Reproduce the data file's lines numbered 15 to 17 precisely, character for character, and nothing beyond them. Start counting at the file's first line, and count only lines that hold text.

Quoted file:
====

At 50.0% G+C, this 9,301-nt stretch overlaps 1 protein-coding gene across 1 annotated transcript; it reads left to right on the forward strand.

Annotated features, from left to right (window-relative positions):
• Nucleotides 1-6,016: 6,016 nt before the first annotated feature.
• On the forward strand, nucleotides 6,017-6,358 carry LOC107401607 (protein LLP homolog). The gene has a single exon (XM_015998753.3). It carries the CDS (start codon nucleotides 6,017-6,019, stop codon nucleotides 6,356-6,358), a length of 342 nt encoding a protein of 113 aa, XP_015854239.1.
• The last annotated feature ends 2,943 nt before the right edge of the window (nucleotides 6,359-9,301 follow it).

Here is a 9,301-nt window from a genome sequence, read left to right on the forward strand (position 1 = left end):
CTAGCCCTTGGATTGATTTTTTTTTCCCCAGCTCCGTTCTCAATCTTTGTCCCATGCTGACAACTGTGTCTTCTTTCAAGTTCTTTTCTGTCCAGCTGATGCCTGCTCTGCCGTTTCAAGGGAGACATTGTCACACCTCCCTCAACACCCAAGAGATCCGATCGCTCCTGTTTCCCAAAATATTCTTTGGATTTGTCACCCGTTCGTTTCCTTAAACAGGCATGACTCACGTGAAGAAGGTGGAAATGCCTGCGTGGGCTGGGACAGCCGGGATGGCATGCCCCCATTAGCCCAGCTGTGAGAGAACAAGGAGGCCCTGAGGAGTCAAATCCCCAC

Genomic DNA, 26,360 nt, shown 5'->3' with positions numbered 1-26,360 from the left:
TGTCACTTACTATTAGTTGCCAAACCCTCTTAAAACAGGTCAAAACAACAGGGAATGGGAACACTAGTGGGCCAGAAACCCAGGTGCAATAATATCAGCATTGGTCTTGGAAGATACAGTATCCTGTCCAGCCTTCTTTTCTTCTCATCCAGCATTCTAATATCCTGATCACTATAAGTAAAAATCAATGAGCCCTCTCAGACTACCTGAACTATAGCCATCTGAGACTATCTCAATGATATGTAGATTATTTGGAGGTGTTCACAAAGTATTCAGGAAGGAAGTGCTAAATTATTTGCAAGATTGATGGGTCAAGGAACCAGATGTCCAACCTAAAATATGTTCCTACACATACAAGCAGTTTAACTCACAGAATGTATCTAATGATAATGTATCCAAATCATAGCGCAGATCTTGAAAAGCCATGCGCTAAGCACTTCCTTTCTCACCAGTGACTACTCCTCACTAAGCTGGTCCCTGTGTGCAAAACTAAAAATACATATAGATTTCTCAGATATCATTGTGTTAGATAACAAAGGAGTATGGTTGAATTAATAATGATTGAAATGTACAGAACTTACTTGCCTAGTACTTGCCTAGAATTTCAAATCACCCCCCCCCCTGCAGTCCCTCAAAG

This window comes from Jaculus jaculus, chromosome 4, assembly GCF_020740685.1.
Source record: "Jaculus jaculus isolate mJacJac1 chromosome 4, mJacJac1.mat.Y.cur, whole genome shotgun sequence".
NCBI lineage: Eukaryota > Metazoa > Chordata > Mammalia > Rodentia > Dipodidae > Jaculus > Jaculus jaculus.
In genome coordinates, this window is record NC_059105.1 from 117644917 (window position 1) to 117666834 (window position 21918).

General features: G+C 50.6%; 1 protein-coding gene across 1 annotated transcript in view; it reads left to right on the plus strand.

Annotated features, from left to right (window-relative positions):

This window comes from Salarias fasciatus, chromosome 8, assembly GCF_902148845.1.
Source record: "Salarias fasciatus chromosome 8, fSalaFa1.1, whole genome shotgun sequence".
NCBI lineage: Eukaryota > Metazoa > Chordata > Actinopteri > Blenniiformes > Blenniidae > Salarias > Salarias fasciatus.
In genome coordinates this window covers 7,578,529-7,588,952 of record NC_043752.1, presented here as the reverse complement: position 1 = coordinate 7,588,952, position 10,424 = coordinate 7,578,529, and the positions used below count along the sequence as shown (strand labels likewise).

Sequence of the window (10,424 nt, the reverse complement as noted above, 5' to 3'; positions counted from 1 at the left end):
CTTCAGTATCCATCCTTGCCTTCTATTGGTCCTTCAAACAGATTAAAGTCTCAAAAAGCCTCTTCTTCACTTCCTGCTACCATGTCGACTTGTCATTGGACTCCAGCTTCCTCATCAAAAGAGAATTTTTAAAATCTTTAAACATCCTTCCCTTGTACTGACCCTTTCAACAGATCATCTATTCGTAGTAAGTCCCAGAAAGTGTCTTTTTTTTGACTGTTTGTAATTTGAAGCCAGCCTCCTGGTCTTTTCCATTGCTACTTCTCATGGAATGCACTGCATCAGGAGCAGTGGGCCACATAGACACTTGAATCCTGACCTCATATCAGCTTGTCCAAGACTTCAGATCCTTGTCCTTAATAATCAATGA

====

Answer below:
Annotated features, from left to right (window-relative positions):

This window comes from Salarias fasciatus, chromosome 8, assembly GCF_902148845.1.
Source record: "Salarias fasciatus chromosome 8, fSalaFa1.1, whole genome shotgun sequence".